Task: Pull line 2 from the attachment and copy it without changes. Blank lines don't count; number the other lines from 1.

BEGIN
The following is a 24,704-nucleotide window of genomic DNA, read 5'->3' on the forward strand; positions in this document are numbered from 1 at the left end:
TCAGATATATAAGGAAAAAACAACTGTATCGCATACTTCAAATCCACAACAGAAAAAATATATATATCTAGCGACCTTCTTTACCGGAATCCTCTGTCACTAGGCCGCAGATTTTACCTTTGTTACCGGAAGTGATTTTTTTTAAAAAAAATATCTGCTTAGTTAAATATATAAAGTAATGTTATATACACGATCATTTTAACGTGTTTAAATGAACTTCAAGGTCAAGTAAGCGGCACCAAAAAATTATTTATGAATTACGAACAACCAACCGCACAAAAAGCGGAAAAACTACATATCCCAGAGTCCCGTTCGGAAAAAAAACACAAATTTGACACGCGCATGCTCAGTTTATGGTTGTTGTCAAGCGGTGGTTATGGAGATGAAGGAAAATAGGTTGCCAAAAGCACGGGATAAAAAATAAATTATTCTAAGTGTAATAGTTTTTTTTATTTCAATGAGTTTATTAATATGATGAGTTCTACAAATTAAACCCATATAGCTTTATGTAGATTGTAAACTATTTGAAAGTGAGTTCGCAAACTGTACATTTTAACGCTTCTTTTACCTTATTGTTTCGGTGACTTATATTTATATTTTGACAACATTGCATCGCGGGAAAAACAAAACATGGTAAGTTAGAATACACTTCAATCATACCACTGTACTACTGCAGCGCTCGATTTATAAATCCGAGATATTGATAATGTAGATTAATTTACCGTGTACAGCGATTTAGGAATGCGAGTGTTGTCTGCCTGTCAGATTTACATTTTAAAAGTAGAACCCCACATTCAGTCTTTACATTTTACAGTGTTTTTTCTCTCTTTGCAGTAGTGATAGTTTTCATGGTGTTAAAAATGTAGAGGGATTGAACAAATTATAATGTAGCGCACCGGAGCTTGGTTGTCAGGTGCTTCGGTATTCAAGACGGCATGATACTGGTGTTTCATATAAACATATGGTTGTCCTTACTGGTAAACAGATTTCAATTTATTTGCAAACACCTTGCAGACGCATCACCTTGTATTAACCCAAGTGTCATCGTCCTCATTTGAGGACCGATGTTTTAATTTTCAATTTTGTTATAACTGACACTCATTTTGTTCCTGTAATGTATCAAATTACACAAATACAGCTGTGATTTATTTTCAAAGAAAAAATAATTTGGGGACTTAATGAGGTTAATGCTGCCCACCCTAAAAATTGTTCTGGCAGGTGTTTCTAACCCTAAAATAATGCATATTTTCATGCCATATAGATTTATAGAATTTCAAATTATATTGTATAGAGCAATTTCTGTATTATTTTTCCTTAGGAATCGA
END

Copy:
TCAGATATATAAGGAAAAAACAACTGTATCGCATACTTCAAATCCACAACAGAAAAAATATATATATCTAGCGACCTTCTTTACCGGAATCCTCTGTCACTAGGCCGCAGATTTTACCTTTGTTACCGGAAGTGATTTTTTTTAAAAAAAATATCTGCTTAGTTAAATATATAAAGTAATGTTATATACACGATCATTTTAACGTGTTTAAATGAACTTCAAGGTCAAGTAAGCGGCACCAAAAAATTATTTATGAATTACGAACAACCAACCGCACAAAAAGCGGAAAAACTACATATCCCAGAGTCCCGTTCGGAAAAAAAACACAAATTTGACACGCGCATGCTCAGTTTATGGTTGTTGTCAAGCGGTGGTTATGGAGATGAAGGAAAATAGGTTGCCAAAAGCACGGGATAAAAAATAAATTATTCTAAGTGTAATAGTTTTTTTTATTTCAATGAGTTTATTAATATGATGAGTTCTACAAATTAAACCCATATAGCTTTATGTAGATTGTAAACTATTTGAAAGTGAGTTCGCAAACTGTACATTTTAACGCTTCTTTTACCTTATTGTTTCGGTGACTTATATTTATATTTTGACAACATTGCATCGCGGGAAAAACAAAACATGGTAAGTTAGAATACACTTCAATCATACCACTGTACTACTGCAGCGCTCGATTTATAAATCCGAGATATTGATAATGTAGATTAATTTACCGTGTACAGCGATTTAGGAATGCGAGTGTTGTCTGCCTGTCAGATTTACATTTTAAAAGTAGAACCCCACATTCAGTCTTTACATTTTACAGTGTTTTTTCTCTCTTTGCAGTAGTGATAGTTTTCATGGTGTTAAAAATGTAGAGGGATTGAACAAATTATAATGTAGCGCACCGGAGCTTGGTTGTCAGGTGCTTCGGTATTCAAGACGGCATGATACTGGTGTTTCATATAAACATATGGTTGTCCTTACTGGTAAACAGATTTCAATTTATTTGCAAACACCTTGCAGACGCATCACCTTGTATTAACCCAAGTGTCATCGTCCTCATTTGAGGACCGATGTTTTAATTTTCAATTTTGTTATAACTGACACTCATTTTGTTCCTGTAATGTATCAAATTACACAAATACAGCTGTGATTTATTTTCAAAGAAAAAATAATTTGGGGACTTAATGAGGTTAATGCTGCCCACCCTAAAAATTGTTCTGGCAGGTGTTTCTAACCCTAAAATAATGCATATTTTCATGCCATATAGATTTATAGAATTTCAAATTATATTGTATAGAGCAATTTCTGTATTATTTTTCCTTAGGAATCGA